Help Protect the Southern Appalachians

The Southern Appalachians region stretches across the peaks and valleys of western North Carolina and east Tennessee.

The Southern Appalachians region is known for its breathtaking scenery, abundant wildlife and world-class camping, hiking and fishing. Nestled in the southern Appalachian Mountains, these biodiverse forests are among America’s greatest natural treasures. According to the U.S. Forest Service, the Nantahala-Pisgah National Forest ranks fourth in the nation for development threats around its perimeter.

Our work helps protect thousands of acres of forests, mountains and waterways in the Southern Appalachians region, not to mention the elk, bears, birds, salamanders and other wildlife that depend on them. But we don’t accomplish this alone. Your support makes all the difference in protecting this wild landscape. 

If you love this landscape and want to work to protect it, please:

Become a member

When you donate $35 or more, you become a member of The Wilderness Society and join our network of supporters dedicated to protecting the Southern Appalachians and other wild places.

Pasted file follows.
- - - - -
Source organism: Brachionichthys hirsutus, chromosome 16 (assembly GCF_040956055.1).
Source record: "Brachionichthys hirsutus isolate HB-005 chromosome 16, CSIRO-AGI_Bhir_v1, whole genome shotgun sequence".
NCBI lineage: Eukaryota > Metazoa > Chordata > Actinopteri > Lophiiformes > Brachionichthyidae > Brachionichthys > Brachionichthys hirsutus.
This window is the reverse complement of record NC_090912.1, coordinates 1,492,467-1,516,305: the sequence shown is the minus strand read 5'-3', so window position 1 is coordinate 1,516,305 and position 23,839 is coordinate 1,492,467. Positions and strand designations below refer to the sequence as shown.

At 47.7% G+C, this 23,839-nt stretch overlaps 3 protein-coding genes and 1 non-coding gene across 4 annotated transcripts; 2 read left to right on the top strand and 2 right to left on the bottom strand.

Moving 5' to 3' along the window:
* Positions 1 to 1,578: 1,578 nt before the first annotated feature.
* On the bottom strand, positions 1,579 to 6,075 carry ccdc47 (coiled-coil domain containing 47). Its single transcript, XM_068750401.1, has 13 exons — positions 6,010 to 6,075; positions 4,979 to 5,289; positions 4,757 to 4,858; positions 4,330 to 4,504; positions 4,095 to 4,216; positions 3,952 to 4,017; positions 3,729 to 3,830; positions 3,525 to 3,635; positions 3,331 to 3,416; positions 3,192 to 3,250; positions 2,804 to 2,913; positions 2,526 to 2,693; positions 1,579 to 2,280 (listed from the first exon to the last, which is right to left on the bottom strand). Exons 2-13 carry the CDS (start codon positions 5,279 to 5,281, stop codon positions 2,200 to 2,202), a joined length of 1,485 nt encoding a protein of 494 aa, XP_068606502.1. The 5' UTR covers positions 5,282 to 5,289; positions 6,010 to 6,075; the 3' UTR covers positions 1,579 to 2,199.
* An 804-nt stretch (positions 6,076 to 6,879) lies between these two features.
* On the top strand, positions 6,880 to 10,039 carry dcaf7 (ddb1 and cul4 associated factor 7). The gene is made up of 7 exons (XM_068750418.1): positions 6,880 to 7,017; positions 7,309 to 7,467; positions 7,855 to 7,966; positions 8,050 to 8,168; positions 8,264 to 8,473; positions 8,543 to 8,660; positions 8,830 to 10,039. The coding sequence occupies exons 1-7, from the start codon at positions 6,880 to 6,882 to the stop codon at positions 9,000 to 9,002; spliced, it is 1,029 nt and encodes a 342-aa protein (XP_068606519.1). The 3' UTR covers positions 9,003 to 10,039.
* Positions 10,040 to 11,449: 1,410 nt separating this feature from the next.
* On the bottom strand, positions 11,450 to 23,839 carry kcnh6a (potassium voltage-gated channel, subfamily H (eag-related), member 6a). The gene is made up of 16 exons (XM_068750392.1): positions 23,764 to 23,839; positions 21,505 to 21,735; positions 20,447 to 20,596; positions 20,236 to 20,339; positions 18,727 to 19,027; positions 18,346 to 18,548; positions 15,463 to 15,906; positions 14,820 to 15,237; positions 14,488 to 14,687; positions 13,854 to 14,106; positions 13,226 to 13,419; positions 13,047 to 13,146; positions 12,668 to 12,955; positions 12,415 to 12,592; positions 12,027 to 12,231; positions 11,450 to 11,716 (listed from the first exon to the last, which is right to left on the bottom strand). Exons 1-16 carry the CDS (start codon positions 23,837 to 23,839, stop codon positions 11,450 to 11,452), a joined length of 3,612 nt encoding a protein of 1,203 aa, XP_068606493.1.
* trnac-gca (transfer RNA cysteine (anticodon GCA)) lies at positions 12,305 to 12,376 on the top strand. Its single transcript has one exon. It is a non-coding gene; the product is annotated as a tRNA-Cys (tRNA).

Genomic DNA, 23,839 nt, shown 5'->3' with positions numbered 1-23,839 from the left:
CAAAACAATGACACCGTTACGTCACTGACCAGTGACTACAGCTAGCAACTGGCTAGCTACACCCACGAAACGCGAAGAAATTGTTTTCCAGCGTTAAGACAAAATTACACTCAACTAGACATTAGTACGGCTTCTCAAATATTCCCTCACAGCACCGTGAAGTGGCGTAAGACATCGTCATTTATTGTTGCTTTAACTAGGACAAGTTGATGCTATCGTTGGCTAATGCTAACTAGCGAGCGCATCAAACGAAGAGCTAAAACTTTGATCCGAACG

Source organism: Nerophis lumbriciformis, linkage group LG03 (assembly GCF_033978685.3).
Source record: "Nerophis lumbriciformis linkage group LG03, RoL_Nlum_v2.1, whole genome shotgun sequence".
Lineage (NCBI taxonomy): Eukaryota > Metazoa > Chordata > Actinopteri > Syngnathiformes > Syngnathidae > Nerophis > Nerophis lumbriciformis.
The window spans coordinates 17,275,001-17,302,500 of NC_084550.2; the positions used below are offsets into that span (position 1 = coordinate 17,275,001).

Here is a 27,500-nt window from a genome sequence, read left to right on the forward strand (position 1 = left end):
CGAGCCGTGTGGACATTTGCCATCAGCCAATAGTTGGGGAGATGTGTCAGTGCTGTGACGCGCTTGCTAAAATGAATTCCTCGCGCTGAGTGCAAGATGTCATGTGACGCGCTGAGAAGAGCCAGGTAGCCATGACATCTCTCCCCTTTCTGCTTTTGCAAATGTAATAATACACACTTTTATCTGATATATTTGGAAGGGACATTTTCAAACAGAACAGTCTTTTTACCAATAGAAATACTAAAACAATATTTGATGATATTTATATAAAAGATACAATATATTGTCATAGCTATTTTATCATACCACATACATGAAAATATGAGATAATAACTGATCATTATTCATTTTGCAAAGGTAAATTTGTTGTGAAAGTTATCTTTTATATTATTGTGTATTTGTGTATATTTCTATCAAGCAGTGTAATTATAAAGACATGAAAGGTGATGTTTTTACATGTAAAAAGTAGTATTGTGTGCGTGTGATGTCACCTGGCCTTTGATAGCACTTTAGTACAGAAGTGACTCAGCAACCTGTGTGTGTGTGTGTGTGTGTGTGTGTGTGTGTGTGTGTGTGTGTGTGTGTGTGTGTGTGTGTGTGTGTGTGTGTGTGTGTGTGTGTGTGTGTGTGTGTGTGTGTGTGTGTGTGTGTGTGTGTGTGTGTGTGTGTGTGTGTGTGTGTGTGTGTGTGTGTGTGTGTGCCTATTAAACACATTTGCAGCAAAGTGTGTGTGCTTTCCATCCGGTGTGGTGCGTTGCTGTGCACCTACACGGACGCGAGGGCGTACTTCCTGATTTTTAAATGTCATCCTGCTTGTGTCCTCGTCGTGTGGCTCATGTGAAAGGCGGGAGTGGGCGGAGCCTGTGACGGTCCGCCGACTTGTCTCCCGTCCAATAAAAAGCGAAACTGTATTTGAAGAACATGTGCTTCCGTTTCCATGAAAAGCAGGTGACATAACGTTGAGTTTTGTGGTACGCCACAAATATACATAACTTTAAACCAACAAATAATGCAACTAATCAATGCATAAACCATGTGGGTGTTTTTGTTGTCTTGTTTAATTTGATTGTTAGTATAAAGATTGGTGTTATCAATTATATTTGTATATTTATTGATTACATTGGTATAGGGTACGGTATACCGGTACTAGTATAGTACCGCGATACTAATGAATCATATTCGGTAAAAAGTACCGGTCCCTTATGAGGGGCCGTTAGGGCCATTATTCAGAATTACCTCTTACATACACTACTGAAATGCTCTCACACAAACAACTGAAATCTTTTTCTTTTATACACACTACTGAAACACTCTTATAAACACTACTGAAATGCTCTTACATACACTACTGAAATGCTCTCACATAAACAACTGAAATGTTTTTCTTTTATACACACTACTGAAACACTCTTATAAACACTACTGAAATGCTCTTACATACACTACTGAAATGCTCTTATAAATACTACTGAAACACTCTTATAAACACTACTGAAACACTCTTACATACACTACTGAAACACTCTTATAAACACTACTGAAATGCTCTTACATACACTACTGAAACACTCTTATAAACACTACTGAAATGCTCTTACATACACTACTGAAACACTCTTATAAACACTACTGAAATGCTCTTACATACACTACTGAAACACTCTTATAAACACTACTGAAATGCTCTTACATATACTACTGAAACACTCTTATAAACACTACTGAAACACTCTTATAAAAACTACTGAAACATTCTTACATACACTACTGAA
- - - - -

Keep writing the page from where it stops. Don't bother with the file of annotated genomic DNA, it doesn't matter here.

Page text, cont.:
Make a donation

Even a small donation can help us continue our work to protect the Southern Appalachians.

Stay connected

Join our growing online community of people working to protect our cherished wild places.

Take action

Many issues that affect one wildland also affect other wild places across the country. Learn about current issues and lend your voice to important causes.

  • After years of sharing photos that show the best of American lands, the BLM now apparently sees these places in terms of the polluting resources that can be drilled, dug or blasted from beneath their surface.

  • Trump aims attack at national monuments: 24 at risk

    President Trump is ordering a "review" of at least 24 national monuments designated since the beginning of 1996, a sweeping action that is intended to shrink boundaries and reduce protections. Here are some of the monuments under attack, ranging from rare wildlife habitat to Native American archaeological ruins.

  • Amid a new flurry of executive orders, Trump directed Interior Secretary Ryan Zinke to examine more than 20 national monuments designated since the beginning of 1996, presumably with an eye toward shrinking their boundaries and reducing protection.